I dream to inspire a lot more people, especially in making them realize that lack of equipment can’t stop you from creating. Art is definitely involved in my future, everyday. I just couldn’t escape it. For a while I was telling myself I was going to take a break from art because it’s been taking a toll on me, but I just can’t stop creating! I plan to finish architecture school first, then hopefully form a small art-related business. I don’t really want to cage my future in detailed plans so I’ll just welcome whatever opportunities life brings me!
How many people have you met who have changed your life?
I think every single person I meet changes my life somehow. However, there’s this particular small group of creative friends that gave me so much life — three I initially met online, while two have been precious bestfriends — Sergi, Esto, Cheska, Tin, and Julian. I asked them to start a collaborative community with me called Let’s Grow Together.
They’ve become my constant team for support and collaboration. Every single person who joined the community I formed also warms my heart so much.
Sergi deserves a special mention. He changed my life the most by being the first listener of my rough recordings, the only person I used to send my artworks to, and my home away from home! Without him, I wouldn’t have shown my work to anyone.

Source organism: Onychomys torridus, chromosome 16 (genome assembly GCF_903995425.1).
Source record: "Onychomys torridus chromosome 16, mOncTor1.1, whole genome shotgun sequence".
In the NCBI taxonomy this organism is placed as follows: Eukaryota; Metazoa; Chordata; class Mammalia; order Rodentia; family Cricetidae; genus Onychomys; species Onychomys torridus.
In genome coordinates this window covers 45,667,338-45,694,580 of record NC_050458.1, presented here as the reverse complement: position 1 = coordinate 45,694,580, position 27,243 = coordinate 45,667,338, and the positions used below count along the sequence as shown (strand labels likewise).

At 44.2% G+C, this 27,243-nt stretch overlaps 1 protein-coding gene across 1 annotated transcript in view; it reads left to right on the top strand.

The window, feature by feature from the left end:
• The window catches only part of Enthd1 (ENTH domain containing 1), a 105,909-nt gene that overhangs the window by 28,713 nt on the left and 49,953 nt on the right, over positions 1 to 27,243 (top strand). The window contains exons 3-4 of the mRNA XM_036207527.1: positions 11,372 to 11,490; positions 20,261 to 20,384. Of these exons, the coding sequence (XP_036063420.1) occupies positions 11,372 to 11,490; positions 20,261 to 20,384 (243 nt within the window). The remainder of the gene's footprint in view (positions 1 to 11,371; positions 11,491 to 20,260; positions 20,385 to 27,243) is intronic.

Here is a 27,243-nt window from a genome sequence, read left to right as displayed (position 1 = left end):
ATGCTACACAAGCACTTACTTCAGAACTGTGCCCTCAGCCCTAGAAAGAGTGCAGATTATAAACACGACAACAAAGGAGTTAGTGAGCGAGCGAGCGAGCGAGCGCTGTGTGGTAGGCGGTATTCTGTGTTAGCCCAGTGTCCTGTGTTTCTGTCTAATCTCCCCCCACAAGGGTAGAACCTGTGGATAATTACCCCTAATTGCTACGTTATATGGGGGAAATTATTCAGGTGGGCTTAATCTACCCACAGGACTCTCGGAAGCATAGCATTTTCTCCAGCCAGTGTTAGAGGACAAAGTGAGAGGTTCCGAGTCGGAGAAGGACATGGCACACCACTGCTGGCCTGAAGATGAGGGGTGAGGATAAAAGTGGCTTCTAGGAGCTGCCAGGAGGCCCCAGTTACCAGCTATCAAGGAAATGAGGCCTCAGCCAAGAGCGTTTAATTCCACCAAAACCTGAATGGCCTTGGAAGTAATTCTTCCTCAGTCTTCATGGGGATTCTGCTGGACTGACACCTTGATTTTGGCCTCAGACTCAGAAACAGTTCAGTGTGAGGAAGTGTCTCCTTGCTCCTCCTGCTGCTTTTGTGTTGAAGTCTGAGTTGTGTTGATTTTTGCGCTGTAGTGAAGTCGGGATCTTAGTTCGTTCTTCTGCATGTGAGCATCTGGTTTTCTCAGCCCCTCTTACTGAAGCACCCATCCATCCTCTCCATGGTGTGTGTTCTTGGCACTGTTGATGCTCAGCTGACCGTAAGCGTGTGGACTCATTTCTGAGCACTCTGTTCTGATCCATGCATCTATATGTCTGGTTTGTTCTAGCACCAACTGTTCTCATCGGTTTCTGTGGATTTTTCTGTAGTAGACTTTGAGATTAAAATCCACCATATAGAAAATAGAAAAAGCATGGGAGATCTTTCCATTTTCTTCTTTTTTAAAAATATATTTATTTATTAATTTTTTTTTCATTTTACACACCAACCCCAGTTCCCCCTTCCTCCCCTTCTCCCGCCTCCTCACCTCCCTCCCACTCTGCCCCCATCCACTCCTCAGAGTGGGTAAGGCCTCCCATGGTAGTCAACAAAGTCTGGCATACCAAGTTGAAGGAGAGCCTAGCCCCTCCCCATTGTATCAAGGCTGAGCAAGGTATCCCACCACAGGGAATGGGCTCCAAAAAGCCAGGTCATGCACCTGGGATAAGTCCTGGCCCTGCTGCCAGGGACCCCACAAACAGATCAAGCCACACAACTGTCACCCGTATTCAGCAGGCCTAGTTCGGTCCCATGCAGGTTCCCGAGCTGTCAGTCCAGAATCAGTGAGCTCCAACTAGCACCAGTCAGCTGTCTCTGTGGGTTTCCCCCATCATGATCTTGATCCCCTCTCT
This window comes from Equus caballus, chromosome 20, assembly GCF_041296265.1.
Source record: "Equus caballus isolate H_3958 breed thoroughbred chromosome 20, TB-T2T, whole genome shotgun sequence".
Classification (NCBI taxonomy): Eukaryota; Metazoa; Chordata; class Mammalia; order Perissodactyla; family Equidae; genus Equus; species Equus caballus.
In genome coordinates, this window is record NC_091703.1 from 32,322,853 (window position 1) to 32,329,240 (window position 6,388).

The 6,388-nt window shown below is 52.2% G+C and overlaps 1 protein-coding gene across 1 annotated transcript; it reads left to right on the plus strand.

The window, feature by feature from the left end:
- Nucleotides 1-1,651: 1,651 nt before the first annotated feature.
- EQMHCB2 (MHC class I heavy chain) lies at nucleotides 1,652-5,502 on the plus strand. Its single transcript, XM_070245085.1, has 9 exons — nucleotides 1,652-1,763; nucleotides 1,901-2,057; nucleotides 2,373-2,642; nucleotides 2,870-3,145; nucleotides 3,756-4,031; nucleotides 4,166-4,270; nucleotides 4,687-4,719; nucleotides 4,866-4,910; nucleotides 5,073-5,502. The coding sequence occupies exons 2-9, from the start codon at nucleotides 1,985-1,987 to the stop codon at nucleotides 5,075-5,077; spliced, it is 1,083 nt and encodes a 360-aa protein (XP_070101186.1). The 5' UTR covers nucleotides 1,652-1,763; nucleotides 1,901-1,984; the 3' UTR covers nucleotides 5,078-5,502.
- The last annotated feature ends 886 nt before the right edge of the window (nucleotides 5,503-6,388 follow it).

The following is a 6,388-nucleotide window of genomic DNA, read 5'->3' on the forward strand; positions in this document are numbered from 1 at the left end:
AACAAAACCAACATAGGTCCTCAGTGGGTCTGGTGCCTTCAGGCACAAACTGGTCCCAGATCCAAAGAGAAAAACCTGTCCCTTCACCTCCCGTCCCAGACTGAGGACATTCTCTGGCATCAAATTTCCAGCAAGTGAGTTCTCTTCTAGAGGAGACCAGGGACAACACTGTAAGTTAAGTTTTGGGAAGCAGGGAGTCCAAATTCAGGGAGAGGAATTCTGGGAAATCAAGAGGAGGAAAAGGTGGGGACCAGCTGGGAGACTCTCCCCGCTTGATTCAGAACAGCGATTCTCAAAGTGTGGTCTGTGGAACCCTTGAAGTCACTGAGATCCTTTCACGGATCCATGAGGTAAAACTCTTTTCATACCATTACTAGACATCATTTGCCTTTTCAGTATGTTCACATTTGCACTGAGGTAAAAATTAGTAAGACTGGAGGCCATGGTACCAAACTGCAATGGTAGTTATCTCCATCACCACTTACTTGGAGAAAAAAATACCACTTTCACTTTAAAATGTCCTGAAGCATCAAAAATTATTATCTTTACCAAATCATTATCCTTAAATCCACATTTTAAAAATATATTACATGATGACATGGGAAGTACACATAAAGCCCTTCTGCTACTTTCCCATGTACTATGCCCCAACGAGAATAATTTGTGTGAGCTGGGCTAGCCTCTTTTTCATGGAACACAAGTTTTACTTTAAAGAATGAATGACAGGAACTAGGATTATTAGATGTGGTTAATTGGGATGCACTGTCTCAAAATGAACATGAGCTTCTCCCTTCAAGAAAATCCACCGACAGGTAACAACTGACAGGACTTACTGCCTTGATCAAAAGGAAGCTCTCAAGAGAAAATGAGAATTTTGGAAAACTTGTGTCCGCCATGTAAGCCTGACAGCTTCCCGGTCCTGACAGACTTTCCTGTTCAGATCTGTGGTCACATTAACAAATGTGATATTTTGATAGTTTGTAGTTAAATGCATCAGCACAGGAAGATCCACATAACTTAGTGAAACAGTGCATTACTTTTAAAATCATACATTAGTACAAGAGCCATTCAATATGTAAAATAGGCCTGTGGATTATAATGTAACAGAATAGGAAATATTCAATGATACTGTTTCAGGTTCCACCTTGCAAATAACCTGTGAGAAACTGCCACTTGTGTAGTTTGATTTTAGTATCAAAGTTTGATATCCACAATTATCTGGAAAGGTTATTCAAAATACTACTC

What exactly is let’s grow together?
Let’s Grow Together started as a concept in July 2016 for a collage I made. I then entered a chalk art piece with “Let’s Grow Together” as the concept in Wanderland, got to the finals, and redid the piece in their live art battle. After that live art battle in November, I envisioned a collaborative community. I then had this sudden urge to just make it happen!!! So, I became the change I wanted to see in the art scene.
I did what I could do. I asked some of my favourite art humans to be a part of my team. November 13, 2016 — I drafted a spiel I would send to them. I put up a site for all our collaborative works, a Facebook page, a Facebook community, and a Instagram account for it. We didn’t have an exact date for the launch but it was in January 2017.
Our community now has 90 members! We have a slambook spreadsheet for us to get to know each other in an organized manner — it can also serve as an org info sheet of some sort! We also started calling it LGT for short. It warms my heart so much whenever I see shy artists share their works in our thread, whenever members who only met through LGT collaborate among themselves, and whenever each one would give out tips and answers to others’ art problems!